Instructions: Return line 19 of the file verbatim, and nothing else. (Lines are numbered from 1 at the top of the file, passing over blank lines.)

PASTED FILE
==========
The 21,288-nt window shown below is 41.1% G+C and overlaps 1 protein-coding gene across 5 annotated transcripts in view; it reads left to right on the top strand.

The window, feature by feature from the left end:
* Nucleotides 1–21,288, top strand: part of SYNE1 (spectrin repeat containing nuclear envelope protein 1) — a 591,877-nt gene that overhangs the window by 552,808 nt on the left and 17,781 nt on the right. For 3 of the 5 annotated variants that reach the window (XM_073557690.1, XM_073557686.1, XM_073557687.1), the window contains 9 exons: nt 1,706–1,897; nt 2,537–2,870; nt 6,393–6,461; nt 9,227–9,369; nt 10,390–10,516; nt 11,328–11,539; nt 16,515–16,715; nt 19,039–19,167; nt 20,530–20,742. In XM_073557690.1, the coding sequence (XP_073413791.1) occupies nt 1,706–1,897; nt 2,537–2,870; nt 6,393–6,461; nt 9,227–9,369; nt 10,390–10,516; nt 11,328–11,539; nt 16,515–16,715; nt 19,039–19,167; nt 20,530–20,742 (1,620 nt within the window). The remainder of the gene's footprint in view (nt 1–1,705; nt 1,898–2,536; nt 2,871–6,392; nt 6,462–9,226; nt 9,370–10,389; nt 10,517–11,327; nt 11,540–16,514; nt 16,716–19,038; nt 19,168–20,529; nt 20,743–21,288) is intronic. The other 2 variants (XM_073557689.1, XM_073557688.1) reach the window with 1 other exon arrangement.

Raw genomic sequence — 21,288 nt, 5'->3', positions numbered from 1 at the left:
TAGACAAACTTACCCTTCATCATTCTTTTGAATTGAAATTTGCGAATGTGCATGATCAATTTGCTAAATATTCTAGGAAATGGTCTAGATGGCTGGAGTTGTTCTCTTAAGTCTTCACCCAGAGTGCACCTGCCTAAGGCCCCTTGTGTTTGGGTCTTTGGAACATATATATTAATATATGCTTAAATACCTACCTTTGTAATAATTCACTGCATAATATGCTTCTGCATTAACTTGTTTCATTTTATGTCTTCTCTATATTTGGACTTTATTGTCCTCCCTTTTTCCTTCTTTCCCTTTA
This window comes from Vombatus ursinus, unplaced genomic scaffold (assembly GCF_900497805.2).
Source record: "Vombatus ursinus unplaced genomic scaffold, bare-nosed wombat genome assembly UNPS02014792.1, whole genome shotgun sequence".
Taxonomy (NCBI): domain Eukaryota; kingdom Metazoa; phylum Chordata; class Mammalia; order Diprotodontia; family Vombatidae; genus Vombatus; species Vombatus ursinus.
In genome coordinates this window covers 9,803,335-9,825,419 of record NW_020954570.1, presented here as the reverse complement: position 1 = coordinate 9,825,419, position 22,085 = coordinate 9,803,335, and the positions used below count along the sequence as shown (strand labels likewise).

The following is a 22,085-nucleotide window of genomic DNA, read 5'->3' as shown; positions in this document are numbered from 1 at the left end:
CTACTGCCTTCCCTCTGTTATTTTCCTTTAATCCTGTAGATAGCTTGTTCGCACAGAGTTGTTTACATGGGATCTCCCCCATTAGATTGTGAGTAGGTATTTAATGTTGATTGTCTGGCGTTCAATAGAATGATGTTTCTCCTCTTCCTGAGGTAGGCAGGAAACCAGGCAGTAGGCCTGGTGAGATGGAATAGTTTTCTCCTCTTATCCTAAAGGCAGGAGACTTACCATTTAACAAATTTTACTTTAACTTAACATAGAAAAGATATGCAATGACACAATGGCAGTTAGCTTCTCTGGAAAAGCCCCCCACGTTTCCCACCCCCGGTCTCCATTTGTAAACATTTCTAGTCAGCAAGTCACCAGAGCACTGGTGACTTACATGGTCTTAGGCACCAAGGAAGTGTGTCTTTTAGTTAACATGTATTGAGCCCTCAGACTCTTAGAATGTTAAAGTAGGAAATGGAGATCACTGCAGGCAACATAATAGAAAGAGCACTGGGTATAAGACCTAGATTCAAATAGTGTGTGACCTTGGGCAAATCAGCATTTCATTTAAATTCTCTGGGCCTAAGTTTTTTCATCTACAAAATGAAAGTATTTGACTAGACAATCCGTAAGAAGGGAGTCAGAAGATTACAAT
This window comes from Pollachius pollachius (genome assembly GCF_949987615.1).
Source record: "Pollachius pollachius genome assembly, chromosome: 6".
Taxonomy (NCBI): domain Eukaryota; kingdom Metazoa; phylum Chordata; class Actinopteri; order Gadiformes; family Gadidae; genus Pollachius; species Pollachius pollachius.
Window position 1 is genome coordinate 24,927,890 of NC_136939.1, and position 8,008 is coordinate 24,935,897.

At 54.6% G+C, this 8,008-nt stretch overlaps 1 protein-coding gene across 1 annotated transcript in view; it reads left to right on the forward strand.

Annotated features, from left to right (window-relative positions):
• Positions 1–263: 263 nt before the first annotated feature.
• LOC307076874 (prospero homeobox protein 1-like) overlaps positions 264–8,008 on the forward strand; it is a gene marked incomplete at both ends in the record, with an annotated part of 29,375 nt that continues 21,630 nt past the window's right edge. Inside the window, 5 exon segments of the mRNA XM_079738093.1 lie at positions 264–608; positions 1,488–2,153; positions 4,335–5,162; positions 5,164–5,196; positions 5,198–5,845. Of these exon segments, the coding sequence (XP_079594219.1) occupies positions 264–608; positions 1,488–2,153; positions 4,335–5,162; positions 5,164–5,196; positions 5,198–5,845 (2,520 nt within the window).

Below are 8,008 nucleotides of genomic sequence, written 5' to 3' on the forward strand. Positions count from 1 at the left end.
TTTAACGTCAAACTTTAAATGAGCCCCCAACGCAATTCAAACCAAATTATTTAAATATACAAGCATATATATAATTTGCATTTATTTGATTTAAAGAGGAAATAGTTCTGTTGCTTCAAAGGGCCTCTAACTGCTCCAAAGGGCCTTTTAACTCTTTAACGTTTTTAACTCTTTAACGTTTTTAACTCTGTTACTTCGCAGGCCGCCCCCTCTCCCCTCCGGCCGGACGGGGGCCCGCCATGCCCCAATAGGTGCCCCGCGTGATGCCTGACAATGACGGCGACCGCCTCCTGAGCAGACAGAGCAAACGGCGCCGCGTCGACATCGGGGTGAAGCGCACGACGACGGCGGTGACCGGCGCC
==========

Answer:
• LOC307076874 (prospero homeobox protein 1-like) overlaps positions 264–8,008 on the forward strand; it is a gene marked incomplete at both ends in the record, with an annotated part of 29,375 nt that continues 21,630 nt past the window's right edge. Inside the window, 5 exon segments of the mRNA XM_079738093.1 lie at positions 264–608; positions 1,488–2,153; positions 4,335–5,162; positions 5,164–5,196; positions 5,198–5,845. Of these exon segments, the coding sequence (XP_079594219.1) occupies positions 264–608; positions 1,488–2,153; positions 4,335–5,162; positions 5,164–5,196; positions 5,198–5,845 (2,520 nt within the window).